Kent's Police Commissioner Ann Barnes has released a statement after a Sunday newspaper reported that her newly appointed Youth Police & Crime Commissioner Paris Brown, 17, had been tweeting unsavoury messages. The messages were purported to include subjects such as drugs and drinking.
– Kent PCC Ann Barnes
‘I absolutely do not condone the content and language of Paris' tweets. I suspect that many young people go through a phase during which they make silly, often offensive comments and show off on Facebook and Twitter. I think that if everyone’s future was determined by what they wrote on social networking sites between the ages of 14 and 16 we’d live in a very odd world. I also suspect that thousands of parents would be at best surprised and at worst deeply shocked and ashamed if they looked into the social networking of their children.
– Kent PCC Ann Barnes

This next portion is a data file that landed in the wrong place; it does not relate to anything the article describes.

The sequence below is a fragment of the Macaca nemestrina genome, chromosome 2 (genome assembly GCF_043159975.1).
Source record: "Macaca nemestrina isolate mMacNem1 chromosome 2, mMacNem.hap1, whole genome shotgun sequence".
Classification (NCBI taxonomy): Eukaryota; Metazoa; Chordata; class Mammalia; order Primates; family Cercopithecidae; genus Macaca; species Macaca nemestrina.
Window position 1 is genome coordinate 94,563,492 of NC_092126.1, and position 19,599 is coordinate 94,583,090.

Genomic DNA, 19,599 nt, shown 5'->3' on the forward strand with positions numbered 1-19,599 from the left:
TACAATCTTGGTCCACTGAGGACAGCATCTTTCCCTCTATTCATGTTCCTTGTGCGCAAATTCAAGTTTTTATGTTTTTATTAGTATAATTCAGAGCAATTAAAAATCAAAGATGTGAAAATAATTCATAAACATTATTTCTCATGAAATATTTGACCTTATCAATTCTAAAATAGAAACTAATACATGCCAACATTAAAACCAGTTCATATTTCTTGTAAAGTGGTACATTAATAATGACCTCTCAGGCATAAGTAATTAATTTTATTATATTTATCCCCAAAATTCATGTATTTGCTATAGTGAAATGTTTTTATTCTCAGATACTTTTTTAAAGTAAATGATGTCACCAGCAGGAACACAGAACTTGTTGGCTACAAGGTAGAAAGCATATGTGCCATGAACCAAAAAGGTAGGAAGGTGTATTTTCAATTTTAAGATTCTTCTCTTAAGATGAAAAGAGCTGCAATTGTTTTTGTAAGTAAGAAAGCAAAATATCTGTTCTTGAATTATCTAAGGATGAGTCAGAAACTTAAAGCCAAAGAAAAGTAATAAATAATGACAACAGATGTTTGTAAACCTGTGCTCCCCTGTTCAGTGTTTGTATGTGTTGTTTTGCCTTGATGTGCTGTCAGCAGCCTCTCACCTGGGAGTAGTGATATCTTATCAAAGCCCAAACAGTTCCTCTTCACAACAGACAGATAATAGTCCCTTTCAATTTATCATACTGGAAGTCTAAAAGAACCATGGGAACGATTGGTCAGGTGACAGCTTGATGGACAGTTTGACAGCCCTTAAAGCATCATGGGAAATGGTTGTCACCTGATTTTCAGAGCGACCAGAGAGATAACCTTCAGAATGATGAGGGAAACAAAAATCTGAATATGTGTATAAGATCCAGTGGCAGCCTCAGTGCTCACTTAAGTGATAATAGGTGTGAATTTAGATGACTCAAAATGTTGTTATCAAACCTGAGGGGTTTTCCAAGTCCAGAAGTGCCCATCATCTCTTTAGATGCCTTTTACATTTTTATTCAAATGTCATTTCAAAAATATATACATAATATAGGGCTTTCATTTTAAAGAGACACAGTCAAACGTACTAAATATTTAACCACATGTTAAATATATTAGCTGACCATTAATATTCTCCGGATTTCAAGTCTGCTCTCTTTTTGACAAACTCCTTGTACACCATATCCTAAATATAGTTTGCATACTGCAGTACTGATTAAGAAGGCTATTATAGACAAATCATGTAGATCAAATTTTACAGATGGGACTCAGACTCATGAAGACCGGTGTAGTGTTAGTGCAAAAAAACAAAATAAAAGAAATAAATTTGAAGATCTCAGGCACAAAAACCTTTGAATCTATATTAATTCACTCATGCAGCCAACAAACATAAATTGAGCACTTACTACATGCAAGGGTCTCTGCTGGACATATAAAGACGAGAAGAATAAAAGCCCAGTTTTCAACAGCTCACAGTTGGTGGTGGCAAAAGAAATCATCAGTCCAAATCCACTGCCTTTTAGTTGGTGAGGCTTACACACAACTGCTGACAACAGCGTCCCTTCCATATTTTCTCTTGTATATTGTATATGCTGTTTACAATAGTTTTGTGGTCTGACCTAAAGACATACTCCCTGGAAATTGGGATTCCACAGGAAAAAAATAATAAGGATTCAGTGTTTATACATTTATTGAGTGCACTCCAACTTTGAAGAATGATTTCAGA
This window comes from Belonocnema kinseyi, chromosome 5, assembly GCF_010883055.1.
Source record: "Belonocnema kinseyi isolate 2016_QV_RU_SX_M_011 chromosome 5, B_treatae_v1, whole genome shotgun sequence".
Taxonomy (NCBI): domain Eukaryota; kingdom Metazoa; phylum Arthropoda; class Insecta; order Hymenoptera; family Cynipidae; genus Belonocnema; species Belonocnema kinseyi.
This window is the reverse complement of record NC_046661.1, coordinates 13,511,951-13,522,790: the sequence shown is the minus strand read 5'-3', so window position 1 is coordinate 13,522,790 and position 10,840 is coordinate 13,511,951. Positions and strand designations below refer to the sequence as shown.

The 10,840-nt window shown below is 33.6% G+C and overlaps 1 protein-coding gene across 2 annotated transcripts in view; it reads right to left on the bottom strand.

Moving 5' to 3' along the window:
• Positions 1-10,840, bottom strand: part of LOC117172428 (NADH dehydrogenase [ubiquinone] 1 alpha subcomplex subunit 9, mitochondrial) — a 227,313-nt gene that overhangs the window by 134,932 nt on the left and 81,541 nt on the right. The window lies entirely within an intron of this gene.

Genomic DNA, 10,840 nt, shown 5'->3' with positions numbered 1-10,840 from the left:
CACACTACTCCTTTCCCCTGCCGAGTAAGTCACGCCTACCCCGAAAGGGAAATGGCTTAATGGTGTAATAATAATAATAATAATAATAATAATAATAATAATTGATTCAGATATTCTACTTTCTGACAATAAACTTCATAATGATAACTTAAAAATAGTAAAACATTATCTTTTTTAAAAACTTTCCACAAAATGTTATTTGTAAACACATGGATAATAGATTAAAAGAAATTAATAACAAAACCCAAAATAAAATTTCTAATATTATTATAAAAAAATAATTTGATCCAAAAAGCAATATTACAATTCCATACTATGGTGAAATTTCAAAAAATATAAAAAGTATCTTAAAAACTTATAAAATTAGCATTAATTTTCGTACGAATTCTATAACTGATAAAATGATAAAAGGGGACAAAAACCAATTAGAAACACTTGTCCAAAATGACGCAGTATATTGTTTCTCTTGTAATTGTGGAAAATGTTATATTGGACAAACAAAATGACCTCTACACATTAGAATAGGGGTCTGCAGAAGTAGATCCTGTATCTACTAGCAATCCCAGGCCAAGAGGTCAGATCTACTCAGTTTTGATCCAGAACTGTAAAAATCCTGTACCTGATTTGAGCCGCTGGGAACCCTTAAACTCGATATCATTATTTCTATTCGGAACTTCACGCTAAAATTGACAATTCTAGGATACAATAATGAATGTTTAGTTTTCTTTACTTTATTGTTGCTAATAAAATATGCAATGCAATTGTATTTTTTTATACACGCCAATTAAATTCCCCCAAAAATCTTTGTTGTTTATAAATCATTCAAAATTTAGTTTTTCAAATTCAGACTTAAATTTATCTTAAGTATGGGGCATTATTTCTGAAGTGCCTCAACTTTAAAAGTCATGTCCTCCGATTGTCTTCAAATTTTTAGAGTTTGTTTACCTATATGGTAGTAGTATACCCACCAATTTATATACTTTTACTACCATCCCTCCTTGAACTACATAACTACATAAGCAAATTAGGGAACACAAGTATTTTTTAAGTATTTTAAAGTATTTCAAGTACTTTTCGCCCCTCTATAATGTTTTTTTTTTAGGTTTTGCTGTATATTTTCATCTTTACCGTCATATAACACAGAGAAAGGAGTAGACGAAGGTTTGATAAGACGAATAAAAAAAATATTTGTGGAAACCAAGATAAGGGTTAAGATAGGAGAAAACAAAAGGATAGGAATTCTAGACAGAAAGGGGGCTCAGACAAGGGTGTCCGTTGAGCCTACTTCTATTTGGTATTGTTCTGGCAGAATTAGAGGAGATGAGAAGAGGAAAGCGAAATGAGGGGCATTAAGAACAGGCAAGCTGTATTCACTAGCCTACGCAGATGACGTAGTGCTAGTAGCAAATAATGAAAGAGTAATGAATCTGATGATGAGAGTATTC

‘Many will say that Paris has simply been through a phase, however unfortunate, that many teenagers go through. Thousands of people have already seen & heard this young lady articulate her ideas and been impressed by her maturity and her commitment during challenging interviews on national and local media before this story broke.
She has said herself that young people grow up very quickly these days and it's often difficult for them. This is a very difficult time for her personally, but she will learn quickly from this and rapidly mature into the confident young person we are already seeing.'**
– Paris Brown, Youth Police and Crime Commissioner for Kent
'I deeply apologise for any offence caused by my use of inappropriate language and for any inference of inappropriate views. I am not homophobic, racist or violent and am against the taking of drugs.
If I’m guilty of anything it’s showing off and wildly exaggerating on Twitter and I am very ashamed of myself, but I can’t imagine that I’m the only teenager to have done this. Just as one example, the line about ‘Hash Brownies’ is a reference to a Scooby Doo film. I have a genuine interest in working with young people as demonstrated by my current work as an apprentice for a local authority.'